Lake of Life
[dropcap] Inle [/dropcap] Lake, the second largest in Myanmar, inhabited by Intha People. Located in the Nyaungshwe township of Shan state, the lake stretches as far as 116 square kilometers. The Intha People depend on the lake for their survival and forms a crucial part of their community.
Traditions still hold out in Myanmar’s countryside, which has so far been relatively untouched. Myanmar was often seen as one of the world’s most isolated nations, akin to North Korea. Although the recent governments have eased the restrictions on tourism, the country remains unique, steeped in idiosyncratic cultural rituals unspoiled by rampant tourism. No more is this apparent than Inle; it is a living exhibition of untouched tradition, culture, and people.
Surrounded by a fresh water, the Intha developed a unique way of living; homes are built on stilts that sit on top of the lake. Farming and fishing became major industry and economic drivers for the Intha. Local fisherman are known for their distinct rowing style, which involved standing at the stern on one leg and using the other leg with the oar to row.
A large group of Pa’O People, who are known with their all-black or indigo outfits with colourful turbans are commonly seen in this part of the region. The Pa’O believe that they are a descendants of a Weiza, a supernatural being manifested as a dragon. Their fashion is a resemblance of a legend that has been passed from generation to generation. The men drape the tail of their turban as a symbol of Weiza. The women’s turban is meant to resemble a dragon’s head. Another ethnic group that populate this captivating lake is the Padaung People or commonly known as a long neck tribe. They share a believe that the distinctive brass neck rings are a symbol of beauty.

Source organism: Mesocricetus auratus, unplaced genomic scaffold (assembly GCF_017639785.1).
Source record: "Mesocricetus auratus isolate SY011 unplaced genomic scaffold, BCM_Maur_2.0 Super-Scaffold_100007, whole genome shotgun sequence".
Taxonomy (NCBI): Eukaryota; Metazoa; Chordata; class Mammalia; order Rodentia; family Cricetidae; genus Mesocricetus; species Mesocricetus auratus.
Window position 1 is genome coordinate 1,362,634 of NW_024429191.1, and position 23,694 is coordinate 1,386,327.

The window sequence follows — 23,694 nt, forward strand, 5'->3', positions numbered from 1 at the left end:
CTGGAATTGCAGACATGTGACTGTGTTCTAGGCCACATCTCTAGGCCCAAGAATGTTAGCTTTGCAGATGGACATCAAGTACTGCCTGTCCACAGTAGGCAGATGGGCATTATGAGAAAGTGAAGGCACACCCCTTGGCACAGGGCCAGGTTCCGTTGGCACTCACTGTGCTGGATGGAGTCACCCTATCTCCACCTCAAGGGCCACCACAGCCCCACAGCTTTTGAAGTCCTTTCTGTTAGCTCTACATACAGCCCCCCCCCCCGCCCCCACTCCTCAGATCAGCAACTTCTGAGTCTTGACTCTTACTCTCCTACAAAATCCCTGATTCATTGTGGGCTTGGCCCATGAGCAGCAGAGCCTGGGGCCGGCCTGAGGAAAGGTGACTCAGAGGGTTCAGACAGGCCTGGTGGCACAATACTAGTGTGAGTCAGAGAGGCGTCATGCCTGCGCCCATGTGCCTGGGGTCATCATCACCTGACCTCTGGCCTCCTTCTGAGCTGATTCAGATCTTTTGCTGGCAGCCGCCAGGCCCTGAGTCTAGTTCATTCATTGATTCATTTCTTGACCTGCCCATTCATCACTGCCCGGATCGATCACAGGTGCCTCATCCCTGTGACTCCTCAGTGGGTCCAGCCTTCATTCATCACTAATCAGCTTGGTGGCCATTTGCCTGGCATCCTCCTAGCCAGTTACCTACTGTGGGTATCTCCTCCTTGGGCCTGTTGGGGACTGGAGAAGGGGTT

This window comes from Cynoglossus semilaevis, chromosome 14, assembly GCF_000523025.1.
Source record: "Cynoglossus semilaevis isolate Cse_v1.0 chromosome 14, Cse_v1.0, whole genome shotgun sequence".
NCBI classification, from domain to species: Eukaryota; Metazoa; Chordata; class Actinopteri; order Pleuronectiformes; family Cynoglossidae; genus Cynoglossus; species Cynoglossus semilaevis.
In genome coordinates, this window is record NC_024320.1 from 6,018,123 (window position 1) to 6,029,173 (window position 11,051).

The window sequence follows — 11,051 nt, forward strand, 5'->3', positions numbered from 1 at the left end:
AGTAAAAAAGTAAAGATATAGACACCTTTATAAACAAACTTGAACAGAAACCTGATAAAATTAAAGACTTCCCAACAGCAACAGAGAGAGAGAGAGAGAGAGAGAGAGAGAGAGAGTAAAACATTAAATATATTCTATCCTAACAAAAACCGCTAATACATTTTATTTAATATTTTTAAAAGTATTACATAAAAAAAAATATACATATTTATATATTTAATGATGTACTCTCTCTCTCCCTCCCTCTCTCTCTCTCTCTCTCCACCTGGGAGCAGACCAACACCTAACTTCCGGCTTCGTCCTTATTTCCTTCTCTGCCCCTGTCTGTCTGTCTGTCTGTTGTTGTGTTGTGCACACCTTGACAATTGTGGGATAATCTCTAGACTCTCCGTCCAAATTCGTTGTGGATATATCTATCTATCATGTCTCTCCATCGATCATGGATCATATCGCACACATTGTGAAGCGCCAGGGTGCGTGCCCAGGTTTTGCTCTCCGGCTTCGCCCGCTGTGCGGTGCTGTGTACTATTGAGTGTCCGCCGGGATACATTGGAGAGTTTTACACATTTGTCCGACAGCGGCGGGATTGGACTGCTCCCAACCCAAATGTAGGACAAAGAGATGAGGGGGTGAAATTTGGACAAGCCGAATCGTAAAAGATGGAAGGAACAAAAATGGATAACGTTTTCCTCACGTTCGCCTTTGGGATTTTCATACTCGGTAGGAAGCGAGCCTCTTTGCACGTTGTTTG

On Inle lake each village has a market on a different day of the week. Neighbouring villagers come to the markets in their flat bottom boats to shop for fruit, vegetable, fish, meat, and other goods. The flat bottom boats are ideal for the shallow water of the Inle which is rich with floating vegetation. As the boat travels through the magnificent lake, it slowly unveils the conventional way of living in Inle Lake.
Although the tourism sector is rapidly increasing, exposing the Myanmarese to western ideologies, the Buddhist traditions are still held strongly; myth, history, and religion intertwine in Myanmar like a synchronised harmony.
Irene (b.1998) is a Indonesian photographer focused on documentary and travel photography. She has received several awards for her works including top 24 creators in Miami Art Basel by See. Me. Her works have appeared in publications worldwide. Irene is based in Jakarta and works globally.